In business, the general rule is you play to your strengths. If you need specific skills that you don’t possess, you bring the right people in to do the job. You spot talent, manage that talent well and ultimately empower employees to bring what you lack into the organisation. After all, you can’t do everything, and this framework has worked well for decades. However, we’re in a new decade now and this one demands content on a regular basis. We’ve shifted the way we engage and talk to our customers and with these new rules of engagement comes incredible pressure for every business, leader and employee to churn out Shakespearean style blogs once a week, every week. We don’t just have to be good at our jobs, but now we have to be good at our jobs and be able to write Pulitzer winning commentary about those jobs and if writing isn’t something you enjoy, the prospect is quite frankly terrifying.
The natural conclusion is you revert to the way we’ve always done business; you hire someone to write those blogs for you and everyone wins, however, hiring someone isn’t always the right answer. You might not have the budget for this and even if you can afford to pay someone, businesses attribute 48% of their success to the brand of their CEO or leaders. When business success goes up because you’re writing personal blogs, can you afford to not write your own blogs?
Realistically, no. You’re going to have to take pen to paper, or fingers to keyboard, at some point so you may as well be prepared. And the truth is, you don’t need to have a master’s in creative writing to create compelling copy that people want to read. And you definitely don’t need to sound like Shakespeare. He’s a bit much to be honest. You just need to follow some really simple rules and in doing so, you can create blogs that engage your audience, deliver ROI and build the reputation of your brand.
1. Start telling stories
Whether you’re writing a client email or your weekly blog, pretend you’re telling a story and you don’t want the person opposite you to get up and leave until you’re finished. You want them hooked, thirsty for more, on the edge of their seat and dying to know what happens next. Think about all the exciting information and how you can say it to keep your readers involved. Take them on a journey. Make it fun. Make it dramatic. Be serious and then switch it up. This is your story and you can tell it any which way you like.
2. Use voicenotes
The problem with most blogs is that people get behind a keyboard and instantly clam up. They start talking like they’re a 90-year-old professor from the 1990s. Let him go. He’s a drag and no one wants to read his work anyway. If you do find you tend to change your tone when writing, then voicenote yourself what you want to say, and then transcribe it. The most important rule of writing is that you should sound like yourself. No one is doing you better than you, so don’t throw away your greatest asset. Use your tone. Your jokes. Your colloquialisms and strange sayings. It will make your work richer and far more compelling. For example, this sentence – ‘should one find oneself struggling to source talent then it’s advisable to create engaged pools’ – is terrible and no one talks like that anymore. However, this sentence – ‘if you can’t find talent anywhere and it’s driving you mad, start making friends with good people now and take them out for drinks every few months to keep them sweet’ – is far more reflective of how we speak and makes you sound like a normal human.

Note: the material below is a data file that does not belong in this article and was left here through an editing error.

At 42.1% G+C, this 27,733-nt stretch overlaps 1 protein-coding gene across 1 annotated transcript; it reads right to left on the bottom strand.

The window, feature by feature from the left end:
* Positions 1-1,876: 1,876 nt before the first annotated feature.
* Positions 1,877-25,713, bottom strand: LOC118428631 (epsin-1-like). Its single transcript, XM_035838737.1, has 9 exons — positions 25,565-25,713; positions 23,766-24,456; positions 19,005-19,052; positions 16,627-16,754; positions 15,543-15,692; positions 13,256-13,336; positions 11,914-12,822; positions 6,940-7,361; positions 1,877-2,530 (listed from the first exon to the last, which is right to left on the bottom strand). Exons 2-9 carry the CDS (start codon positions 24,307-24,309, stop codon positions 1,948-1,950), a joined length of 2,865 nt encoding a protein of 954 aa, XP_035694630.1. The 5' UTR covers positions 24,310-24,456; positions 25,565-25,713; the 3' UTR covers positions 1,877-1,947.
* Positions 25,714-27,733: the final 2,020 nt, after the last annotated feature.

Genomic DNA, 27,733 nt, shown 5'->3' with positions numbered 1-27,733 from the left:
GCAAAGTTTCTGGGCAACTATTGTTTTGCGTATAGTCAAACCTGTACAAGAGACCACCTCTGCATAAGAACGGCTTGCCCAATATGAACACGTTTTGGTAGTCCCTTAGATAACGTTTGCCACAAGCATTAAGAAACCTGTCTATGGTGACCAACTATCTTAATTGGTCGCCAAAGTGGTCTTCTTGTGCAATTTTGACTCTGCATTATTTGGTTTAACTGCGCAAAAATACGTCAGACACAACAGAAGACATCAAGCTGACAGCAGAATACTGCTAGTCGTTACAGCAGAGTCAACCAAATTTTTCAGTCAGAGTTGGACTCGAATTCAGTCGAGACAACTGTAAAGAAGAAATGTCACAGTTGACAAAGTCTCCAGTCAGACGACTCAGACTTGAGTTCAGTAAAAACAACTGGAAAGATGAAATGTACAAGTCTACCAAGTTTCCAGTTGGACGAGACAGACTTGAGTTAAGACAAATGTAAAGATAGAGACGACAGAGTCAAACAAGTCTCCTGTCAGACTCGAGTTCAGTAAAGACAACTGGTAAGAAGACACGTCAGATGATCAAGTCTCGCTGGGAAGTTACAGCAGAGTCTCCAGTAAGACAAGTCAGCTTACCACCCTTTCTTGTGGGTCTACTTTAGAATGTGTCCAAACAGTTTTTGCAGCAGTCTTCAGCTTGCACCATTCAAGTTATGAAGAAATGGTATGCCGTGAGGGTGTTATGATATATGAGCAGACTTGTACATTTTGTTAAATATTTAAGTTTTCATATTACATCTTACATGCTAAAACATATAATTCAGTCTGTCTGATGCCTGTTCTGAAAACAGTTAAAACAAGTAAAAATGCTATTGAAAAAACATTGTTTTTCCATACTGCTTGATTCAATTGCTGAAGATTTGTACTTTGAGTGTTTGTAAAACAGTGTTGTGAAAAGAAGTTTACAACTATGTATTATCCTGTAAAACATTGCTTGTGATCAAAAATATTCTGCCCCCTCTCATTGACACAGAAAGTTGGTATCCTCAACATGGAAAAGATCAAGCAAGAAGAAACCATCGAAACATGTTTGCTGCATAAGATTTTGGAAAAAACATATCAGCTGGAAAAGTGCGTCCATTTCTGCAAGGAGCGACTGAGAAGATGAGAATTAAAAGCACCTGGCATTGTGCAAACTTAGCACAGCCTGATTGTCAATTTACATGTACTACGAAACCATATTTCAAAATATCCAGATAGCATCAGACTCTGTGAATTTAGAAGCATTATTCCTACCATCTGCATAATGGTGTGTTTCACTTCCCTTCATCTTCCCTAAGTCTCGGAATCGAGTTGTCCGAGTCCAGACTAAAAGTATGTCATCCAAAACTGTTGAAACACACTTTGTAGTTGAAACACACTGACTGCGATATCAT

3. Keep it simple
Don’t let the desire to write a Pulitzer Prize winning blog get in your head. Keep it short and keep it simple. Don’t try and sound fancy because you’ll probably just end up sounding like that professor again, or like Joey from Friends when he first discovers a thesaurus. It’s your job to convey clear, concise information to them. The longer the sentence, the harder it is to understand.
4. Write for your reader
This blog isn’t for you and you’re not the audience. Keep the person who’s reading it in mind, all the time. Do you remember the last time you really liked someone, and you obsessed over every text message to make sure it was worded just right and made them smile and feel special? It’s exactly like that. You’re crafting the perfect message for someone you’re besotted with and eventually hope to date.
5. Be brave
4 million blogs are posted on the internet every single day. You have to get yours to stand out and in this saturated market, it’s hard. It’s HELLA hard in fact. So be brave when you’re writing. Be different. Say the things out loud that everyone is thinking but no one wants to say. Be casual and be dramatic. Use different approaches. It’s your blog and you can write it however you like. You don’t have to stick to traditional grammar rules either. You can start sentences with ‘and’ or ‘because’. You can use slang words or swear if you want to. You know your audience which means you know what they’ll love. Not everyone is supposed to love your blogs, just the people you want to talk to. So let’s go, it’s time to actually start talking…
Salma, started in the Recruitment industry at Harvey Nash, as one of their Bid Writers. Over a six-month period she won £3.6million in new business across the UK and Ireland, Asia PAC and the US. She was then promoted to Head of Content for the UK and Ireland, where she led the content initiatives to attract new business. Salma then joined James Caan at Recruitment Entrepreneur as his Head of Marketing where she was responsible for business growth, both for the investment fund and for the portfolio businesses. In 2016 Salma started her own business called Digitally Human where she helps companies escape the crowd by creating engaging stories to engage customers hearts and minds. Salma works with recruitment companies on their branding, marketing and content to generate growth and revenue.
You can find her at email@example.com